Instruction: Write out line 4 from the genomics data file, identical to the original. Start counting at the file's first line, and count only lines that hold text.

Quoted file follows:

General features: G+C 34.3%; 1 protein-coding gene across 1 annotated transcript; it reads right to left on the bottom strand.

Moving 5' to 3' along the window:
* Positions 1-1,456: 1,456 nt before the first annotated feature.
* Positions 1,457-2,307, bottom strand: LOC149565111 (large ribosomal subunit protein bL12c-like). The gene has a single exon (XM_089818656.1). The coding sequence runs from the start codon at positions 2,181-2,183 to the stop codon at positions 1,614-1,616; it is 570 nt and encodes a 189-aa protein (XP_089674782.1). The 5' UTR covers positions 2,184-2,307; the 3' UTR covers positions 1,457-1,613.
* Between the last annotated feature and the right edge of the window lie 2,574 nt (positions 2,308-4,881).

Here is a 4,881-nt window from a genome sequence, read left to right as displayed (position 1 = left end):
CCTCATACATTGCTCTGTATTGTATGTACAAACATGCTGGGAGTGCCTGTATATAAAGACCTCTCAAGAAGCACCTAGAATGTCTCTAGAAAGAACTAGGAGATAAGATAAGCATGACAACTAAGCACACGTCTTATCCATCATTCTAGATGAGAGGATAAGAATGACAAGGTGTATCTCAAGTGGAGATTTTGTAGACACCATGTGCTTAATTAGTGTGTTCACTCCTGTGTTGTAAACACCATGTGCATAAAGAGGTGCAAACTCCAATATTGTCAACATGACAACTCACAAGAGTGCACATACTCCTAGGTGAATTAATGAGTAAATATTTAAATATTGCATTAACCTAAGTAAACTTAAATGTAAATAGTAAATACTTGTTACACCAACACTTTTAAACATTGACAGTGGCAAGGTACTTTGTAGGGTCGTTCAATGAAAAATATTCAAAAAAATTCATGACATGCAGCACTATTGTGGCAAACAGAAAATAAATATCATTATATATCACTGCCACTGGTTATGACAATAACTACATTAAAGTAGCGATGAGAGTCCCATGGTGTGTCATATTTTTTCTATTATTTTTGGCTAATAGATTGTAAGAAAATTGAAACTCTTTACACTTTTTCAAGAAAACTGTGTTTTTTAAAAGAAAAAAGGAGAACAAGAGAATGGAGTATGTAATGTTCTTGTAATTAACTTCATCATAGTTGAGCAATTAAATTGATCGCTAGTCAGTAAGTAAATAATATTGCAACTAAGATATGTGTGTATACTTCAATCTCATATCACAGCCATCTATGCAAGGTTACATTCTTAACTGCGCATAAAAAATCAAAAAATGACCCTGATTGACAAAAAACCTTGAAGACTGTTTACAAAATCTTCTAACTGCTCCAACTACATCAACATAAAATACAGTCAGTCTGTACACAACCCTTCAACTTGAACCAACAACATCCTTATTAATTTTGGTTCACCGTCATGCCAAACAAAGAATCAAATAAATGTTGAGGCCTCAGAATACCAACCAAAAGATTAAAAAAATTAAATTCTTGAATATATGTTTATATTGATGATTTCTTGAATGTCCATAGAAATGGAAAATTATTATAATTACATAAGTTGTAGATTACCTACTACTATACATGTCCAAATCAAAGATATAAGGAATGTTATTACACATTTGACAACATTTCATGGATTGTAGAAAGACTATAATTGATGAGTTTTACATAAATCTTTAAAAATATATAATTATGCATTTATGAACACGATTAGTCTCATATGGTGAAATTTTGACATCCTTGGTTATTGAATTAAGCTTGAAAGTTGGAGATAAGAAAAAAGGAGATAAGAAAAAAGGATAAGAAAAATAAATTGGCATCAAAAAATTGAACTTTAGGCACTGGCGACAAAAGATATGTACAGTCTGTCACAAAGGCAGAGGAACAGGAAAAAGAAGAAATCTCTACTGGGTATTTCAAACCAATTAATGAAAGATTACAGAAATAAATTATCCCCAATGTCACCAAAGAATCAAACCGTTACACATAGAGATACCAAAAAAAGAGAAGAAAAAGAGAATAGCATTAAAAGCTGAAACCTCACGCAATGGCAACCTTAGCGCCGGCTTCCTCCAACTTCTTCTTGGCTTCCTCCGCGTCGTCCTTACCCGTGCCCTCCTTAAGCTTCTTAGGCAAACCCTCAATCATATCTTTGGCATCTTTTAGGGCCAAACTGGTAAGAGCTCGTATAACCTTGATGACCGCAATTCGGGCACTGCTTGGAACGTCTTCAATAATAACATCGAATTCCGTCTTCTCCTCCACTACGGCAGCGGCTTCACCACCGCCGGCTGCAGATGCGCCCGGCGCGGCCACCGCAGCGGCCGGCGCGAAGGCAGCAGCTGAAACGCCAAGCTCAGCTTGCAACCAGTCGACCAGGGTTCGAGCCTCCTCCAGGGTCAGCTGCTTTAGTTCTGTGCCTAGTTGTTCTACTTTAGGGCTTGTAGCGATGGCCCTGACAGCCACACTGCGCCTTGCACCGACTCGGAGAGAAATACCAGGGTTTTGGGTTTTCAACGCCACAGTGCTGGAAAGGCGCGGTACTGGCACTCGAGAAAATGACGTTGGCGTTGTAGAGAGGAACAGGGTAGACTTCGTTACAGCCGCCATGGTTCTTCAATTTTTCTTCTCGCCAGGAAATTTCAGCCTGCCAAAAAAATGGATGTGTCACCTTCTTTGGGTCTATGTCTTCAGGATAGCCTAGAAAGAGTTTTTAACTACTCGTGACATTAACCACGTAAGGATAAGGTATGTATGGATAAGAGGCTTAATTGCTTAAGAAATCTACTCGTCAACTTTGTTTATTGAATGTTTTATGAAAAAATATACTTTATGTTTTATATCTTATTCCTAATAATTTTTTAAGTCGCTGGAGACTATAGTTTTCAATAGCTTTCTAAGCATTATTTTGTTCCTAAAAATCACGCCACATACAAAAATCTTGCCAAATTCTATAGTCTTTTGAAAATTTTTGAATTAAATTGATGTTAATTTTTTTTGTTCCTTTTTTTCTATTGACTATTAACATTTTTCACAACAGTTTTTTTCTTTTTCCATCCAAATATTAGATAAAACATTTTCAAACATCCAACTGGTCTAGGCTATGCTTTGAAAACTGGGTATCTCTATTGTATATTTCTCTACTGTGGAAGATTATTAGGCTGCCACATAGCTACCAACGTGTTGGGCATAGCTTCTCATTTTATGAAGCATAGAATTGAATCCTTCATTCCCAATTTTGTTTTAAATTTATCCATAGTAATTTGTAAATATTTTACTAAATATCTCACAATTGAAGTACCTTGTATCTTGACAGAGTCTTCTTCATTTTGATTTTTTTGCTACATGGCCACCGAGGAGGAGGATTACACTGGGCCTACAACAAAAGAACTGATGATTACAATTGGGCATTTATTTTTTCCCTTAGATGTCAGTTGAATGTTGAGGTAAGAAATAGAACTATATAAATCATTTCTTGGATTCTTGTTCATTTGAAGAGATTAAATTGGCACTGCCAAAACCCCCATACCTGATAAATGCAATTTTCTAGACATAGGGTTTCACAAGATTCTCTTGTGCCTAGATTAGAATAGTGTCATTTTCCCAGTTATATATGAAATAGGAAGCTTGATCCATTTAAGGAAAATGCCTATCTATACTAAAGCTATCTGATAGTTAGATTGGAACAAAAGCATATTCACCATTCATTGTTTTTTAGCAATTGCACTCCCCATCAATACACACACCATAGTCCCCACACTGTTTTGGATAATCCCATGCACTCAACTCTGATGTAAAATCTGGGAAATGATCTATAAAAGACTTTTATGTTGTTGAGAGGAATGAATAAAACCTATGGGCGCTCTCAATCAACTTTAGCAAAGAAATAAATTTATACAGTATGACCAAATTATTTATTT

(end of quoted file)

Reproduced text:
* Positions 1,457-2,307, bottom strand: LOC149565111 (large ribosomal subunit protein bL12c-like). The gene has a single exon (XM_089818656.1). The coding sequence runs from the start codon at positions 2,181-2,183 to the stop codon at positions 1,614-1,616; it is 570 nt and encodes a 189-aa protein (XP_089674782.1). The 5' UTR covers positions 2,184-2,307; the 3' UTR covers positions 1,457-1,613.